Google, Adobe Flash, and H.264 video

On signing into Google Docs today I saw the following:


I clicked Learn more and was directed to this article. The files you can upload and play:

  • WebM files (Vp8 video codec and Vorbis Audio codec)
  • .MPEG4, 3GPP and MOV files – (h264 and mpeg4 video codecs and AAC audio codec)
  • .AVI (many cameras use this format – typically the video codec is MJPEG and audio is PCM)
  • .MPEGPS (MPEG2 video codec and MP2 audio)
  • .WMV
  • .FLV (Adobe – FLV1 video codec, MP3 audio)

And how do you play a video?

Simply click a video file that you’ve uploaded to your Documents List and the video opens in a new page that includes a video player. You will need to have Flash installed for the video player to work.

At the same time, Google says it is removing H.264 support from its Chrome browser:

Though H.264 plays an important role in video, as our goal is to enable open innovation, support for the codec will be removed and our resources directed towards completely open codec technologies.

How do we make sense of this? The implication is that Google is not in fact bothered about H.264, but rather wants to promote Flash for video instead of the HTML 5 <video> element. That is a problem for Apple iOS users who cannot run Flash, and puzzling insofar as you would expect Google to be promoting rather than discouraging HTML 5 adoption.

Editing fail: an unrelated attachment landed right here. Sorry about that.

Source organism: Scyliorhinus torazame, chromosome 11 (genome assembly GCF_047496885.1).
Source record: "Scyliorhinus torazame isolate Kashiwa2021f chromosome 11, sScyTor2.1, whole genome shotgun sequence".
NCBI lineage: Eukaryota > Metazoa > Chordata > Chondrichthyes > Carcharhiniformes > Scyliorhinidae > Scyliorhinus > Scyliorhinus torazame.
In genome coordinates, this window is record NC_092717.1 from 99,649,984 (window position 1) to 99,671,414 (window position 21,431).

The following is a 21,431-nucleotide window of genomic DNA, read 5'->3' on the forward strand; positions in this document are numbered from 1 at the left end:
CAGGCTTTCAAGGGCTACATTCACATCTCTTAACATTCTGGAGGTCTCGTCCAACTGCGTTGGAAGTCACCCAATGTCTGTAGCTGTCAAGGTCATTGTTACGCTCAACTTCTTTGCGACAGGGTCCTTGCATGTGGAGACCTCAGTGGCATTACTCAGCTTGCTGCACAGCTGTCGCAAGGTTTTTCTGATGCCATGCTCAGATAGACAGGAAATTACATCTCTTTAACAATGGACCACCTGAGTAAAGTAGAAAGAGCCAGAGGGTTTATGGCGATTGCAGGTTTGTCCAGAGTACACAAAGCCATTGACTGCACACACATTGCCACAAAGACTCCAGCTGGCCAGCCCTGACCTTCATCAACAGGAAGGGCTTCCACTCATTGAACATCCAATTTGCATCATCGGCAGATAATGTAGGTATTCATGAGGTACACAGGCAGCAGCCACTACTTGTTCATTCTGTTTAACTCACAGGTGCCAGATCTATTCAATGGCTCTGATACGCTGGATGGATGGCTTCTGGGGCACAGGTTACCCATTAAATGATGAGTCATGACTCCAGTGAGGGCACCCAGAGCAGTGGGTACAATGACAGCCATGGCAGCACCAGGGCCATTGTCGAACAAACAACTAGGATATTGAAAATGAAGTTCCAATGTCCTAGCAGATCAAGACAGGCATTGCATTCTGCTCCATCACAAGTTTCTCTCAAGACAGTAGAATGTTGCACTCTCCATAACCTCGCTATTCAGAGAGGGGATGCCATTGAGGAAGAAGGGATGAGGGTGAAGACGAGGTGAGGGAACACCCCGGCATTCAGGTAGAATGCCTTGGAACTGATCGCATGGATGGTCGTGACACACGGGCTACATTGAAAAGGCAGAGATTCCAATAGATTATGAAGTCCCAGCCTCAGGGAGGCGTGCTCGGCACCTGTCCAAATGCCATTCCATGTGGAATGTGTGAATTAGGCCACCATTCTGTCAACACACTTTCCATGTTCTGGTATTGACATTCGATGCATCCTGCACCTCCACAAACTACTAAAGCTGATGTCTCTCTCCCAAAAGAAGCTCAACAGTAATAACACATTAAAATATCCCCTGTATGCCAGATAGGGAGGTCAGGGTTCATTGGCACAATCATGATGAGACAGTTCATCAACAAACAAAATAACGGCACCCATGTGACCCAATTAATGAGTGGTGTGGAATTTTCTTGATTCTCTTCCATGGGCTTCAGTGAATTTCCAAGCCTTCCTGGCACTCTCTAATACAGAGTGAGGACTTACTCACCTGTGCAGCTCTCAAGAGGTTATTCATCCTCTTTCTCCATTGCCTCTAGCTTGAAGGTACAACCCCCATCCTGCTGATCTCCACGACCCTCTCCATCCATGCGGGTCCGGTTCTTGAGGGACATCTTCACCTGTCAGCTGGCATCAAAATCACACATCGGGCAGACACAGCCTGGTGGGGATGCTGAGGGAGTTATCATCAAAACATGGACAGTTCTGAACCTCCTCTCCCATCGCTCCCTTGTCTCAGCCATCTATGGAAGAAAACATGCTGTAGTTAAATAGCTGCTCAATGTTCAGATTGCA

Possibly the real target is Apple. Flash has become a key selling point for non-Apple mobile devices. By making more use of Flash, Google can make the web more annoying for iOS users and thereby promote Android.

As John Gruber observes, Google has some questions to answer.

Update: Google’s Mike Jazayeri has posted some more background on the decision here.

6 thoughts on “Google, Adobe Flash, and H.264 video”

  1. Why am I not surprised that John Gruber says what he says and acts as if Google owed him a personal apology. Jeez… I can take a stab at answering his question 5.: Apple won’t be. Adobe won’t care as its platform is codec agnostic and WebM support is coming.

    I think I may answer his remaining questions on my blog… I mean he did ask, right?

  2. You are giving Google too much credit. The product teams there do not really talk to each other and there is no overall strategy to be linked between what the Docs team does and what the Chrome team does.

    This is simply somebody in the Docs team wanting max compatibility on their new feature and deciding to use flash.

  3. @nik probably true, but if the Docs team wants “max compatibility” what it is doing about iOS users?


  4. Considering how other browser (firefox, opera ) wouldn’t touch h264 with a 10ft pole, it seems like the right move for me on google behalf, beside it would be difficult to properly incorporate the codec into the open source chromium, according to what I heard of the h264 licence.
    Flash is more like a partnership with adobe as Google try to push the latest and more “secure” version of flash. On the other hand they also try to push alternative PDF reading engine.

  5. @stefan: Hey man – the gist of your ‘answers’ to Gruber’s questions seems to be ‘so what?’

    Do you maybe need some more time to formulate something a little more meaningful?

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